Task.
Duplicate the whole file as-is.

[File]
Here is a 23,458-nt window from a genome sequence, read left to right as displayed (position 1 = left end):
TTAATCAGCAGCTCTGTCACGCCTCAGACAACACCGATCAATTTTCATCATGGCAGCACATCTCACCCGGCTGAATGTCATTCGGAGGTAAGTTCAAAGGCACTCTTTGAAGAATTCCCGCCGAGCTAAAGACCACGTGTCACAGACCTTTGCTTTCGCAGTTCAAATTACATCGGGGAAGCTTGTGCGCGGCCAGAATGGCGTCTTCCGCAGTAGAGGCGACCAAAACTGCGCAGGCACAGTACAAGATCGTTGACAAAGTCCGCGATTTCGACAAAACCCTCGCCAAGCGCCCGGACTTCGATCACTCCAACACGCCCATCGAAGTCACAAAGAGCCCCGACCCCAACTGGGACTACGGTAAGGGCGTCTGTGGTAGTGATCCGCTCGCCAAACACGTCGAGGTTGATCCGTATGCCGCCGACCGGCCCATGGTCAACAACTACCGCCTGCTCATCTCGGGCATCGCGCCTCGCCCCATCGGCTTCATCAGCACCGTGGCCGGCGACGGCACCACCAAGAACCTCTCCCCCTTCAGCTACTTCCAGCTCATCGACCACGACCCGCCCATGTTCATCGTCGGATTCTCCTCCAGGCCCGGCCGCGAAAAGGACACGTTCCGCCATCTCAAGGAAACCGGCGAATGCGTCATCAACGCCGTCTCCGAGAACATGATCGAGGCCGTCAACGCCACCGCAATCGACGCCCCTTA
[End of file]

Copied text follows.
Here is a 23,458-nt window from a genome sequence, read left to right as displayed (position 1 = left end):
TTAATCAGCAGCTCTGTCACGCCTCAGACAACACCGATCAATTTTCATCATGGCAGCACATCTCACCCGGCTGAATGTCATTCGGAGGTAAGTTCAAAGGCACTCTTTGAAGAATTCCCGCCGAGCTAAAGACCACGTGTCACAGACCTTTGCTTTCGCAGTTCAAATTACATCGGGGAAGCTTGTGCGCGGCCAGAATGGCGTCTTCCGCAGTAGAGGCGACCAAAACTGCGCAGGCACAGTACAAGATCGTTGACAAAGTCCGCGATTTCGACAAAACCCTCGCCAAGCGCCCGGACTTCGATCACTCCAACACGCCCATCGAAGTCACAAAGAGCCCCGACCCCAACTGGGACTACGGTAAGGGCGTCTGTGGTAGTGATCCGCTCGCCAAACACGTCGAGGTTGATCCGTATGCCGCCGACCGGCCCATGGTCAACAACTACCGCCTGCTCATCTCGGGCATCGCGCCTCGCCCCATCGGCTTCATCAGCACCGTGGCCGGCGACGGCACCACCAAGAACCTCTCCCCCTTCAGCTACTTCCAGCTCATCGACCACGACCCGCCCATGTTCATCGTCGGATTCTCCTCCAGGCCCGGCCGCGAAAAGGACACGTTCCGCCATCTCAAGGAAACCGGCGAATGCGTCATCAACGCCGTCTCCGAGAACATGATCGAGGCCGTCAACGCCACCGCAATCGACGCCCCTTA